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obsolete
used in David Copperfield

4 uses
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Definition no longer in general use because something better has replaced it
  • Wickfield is, I dare say, a man of very excellent intentions; but he is — in short, he is obsolete.'
    Chapters 37-39 (65% in)
  • It's a little out-of-the-way place, where they administer what is called ecclesiastical law, and play all kinds of tricks with obsolete old monsters of acts of Parliament, which three-fourths of the world know nothing about, and the other fourth supposes to have been dug up, in a fossil state, in the days of the Edwards.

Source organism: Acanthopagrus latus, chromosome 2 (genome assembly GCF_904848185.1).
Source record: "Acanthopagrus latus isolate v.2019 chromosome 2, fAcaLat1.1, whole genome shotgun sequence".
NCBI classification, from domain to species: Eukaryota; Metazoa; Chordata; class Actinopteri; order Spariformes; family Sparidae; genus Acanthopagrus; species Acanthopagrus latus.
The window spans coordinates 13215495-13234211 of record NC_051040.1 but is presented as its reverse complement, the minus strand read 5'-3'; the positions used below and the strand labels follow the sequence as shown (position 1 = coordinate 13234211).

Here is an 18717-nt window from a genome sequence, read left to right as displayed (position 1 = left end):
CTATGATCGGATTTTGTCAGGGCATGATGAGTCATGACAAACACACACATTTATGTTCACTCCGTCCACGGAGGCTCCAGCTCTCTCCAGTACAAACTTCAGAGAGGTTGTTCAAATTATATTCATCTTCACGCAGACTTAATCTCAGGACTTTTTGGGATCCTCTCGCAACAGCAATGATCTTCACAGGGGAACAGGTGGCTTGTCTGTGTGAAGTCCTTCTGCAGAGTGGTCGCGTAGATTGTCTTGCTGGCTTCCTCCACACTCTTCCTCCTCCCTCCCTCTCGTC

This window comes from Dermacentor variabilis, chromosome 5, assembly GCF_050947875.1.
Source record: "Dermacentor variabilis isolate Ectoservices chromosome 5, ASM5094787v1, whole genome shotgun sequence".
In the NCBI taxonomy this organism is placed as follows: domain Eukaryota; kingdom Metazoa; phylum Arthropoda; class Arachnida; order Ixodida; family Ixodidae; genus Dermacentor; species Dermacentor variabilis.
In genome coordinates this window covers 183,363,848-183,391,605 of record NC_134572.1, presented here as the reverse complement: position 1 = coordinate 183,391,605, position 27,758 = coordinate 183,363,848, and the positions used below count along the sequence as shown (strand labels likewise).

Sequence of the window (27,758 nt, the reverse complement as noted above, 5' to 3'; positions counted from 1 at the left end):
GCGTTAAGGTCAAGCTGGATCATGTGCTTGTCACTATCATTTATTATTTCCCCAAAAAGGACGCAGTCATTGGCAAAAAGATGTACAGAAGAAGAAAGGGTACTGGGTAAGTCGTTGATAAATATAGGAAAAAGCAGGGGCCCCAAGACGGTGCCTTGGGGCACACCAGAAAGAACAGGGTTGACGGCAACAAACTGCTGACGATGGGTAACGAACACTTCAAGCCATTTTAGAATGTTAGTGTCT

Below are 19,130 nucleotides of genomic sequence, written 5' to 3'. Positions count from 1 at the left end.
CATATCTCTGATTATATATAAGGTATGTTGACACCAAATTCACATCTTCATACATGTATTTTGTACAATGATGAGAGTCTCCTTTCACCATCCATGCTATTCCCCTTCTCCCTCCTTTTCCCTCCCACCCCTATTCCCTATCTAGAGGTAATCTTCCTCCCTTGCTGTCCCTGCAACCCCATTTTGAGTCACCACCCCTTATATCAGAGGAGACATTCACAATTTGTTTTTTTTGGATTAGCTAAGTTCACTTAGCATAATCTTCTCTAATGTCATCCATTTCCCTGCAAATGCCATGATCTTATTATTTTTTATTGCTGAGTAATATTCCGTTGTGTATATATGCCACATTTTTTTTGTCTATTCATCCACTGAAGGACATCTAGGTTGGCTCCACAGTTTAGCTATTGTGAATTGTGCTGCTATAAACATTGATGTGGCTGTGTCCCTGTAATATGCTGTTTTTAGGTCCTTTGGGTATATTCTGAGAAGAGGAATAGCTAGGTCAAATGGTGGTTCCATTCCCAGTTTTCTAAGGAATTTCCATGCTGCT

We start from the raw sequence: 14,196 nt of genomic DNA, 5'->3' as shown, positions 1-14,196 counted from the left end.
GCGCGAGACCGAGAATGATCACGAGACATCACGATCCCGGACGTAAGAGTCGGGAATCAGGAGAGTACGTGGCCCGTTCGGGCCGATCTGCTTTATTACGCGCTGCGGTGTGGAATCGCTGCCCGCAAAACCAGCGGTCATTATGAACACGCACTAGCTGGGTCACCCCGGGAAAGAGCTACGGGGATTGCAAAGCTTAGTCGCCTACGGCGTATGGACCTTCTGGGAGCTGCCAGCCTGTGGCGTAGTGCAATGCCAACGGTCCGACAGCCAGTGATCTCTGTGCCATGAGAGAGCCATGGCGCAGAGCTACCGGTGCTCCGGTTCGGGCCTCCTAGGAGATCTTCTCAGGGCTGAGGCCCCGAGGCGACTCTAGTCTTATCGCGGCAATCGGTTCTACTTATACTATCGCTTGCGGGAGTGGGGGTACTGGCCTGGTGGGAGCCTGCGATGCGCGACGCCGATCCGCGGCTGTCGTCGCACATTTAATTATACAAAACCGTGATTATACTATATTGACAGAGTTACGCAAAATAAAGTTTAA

Chapters 22-24 (54% in)
  • If I had not guessed this, on the way to the coffee-house, I could hardly have failed to know what was the matter when I followed him into an upstairs room, and found Miss Murdstone there, supported by a background of sideboard, on which were several inverted tumblers sustaining lemons, and two of those extraordinary boxes, all corners and flutings, for sticking knives and forks in, which, happily for mankind, are now obsolete.
    Chapters 37-39 (25% in)
  • There was, and is when I write, at the end of that low-lying street, a dilapidated little wooden building, probably an obsolete old ferry-house.
    Chapters 46-48 (39% in)

There are no more uses of "obsolete" in David Copperfield.

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